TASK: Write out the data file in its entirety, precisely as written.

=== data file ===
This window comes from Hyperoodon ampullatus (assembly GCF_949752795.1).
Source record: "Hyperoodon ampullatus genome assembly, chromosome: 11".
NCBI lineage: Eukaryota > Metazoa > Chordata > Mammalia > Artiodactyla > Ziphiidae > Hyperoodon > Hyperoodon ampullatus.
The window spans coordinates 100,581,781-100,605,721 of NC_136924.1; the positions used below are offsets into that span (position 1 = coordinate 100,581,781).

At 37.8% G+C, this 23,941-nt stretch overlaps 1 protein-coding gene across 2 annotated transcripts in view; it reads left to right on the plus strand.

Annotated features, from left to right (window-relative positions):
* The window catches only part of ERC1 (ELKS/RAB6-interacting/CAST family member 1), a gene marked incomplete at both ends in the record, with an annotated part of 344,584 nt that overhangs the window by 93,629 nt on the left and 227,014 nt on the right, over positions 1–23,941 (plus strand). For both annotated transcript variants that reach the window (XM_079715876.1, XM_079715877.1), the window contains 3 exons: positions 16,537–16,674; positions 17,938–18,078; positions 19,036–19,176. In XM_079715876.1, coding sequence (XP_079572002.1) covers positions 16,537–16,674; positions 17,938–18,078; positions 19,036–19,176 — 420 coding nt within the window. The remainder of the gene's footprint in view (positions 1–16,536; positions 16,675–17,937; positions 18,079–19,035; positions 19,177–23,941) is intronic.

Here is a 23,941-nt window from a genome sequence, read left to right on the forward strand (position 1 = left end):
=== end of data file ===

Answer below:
This window comes from Hyperoodon ampullatus (assembly GCF_949752795.1).
Source record: "Hyperoodon ampullatus genome assembly, chromosome: 11".
NCBI lineage: Eukaryota > Metazoa > Chordata > Mammalia > Artiodactyla > Ziphiidae > Hyperoodon > Hyperoodon ampullatus.
The window spans coordinates 100,581,781-100,605,721 of NC_136924.1; the positions used below are offsets into that span (position 1 = coordinate 100,581,781).

At 37.8% G+C, this 23,941-nt stretch overlaps 1 protein-coding gene across 2 annotated transcripts in view; it reads left to right on the plus strand.

Annotated features, from left to right (window-relative positions):
* The window catches only part of ERC1 (ELKS/RAB6-interacting/CAST family member 1), a gene marked incomplete at both ends in the record, with an annotated part of 344,584 nt that overhangs the window by 93,629 nt on the left and 227,014 nt on the right, over positions 1–23,941 (plus strand). For both annotated transcript variants that reach the window (XM_079715876.1, XM_079715877.1), the window contains 3 exons: positions 16,537–16,674; positions 17,938–18,078; positions 19,036–19,176. In XM_079715876.1, coding sequence (XP_079572002.1) covers positions 16,537–16,674; positions 17,938–18,078; positions 19,036–19,176 — 420 coding nt within the window. The remainder of the gene's footprint in view (positions 1–16,536; positions 16,675–17,937; positions 18,079–19,035; positions 19,177–23,941) is intronic.

Here is a 23,941-nt window from a genome sequence, read left to right on the forward strand (position 1 = left end):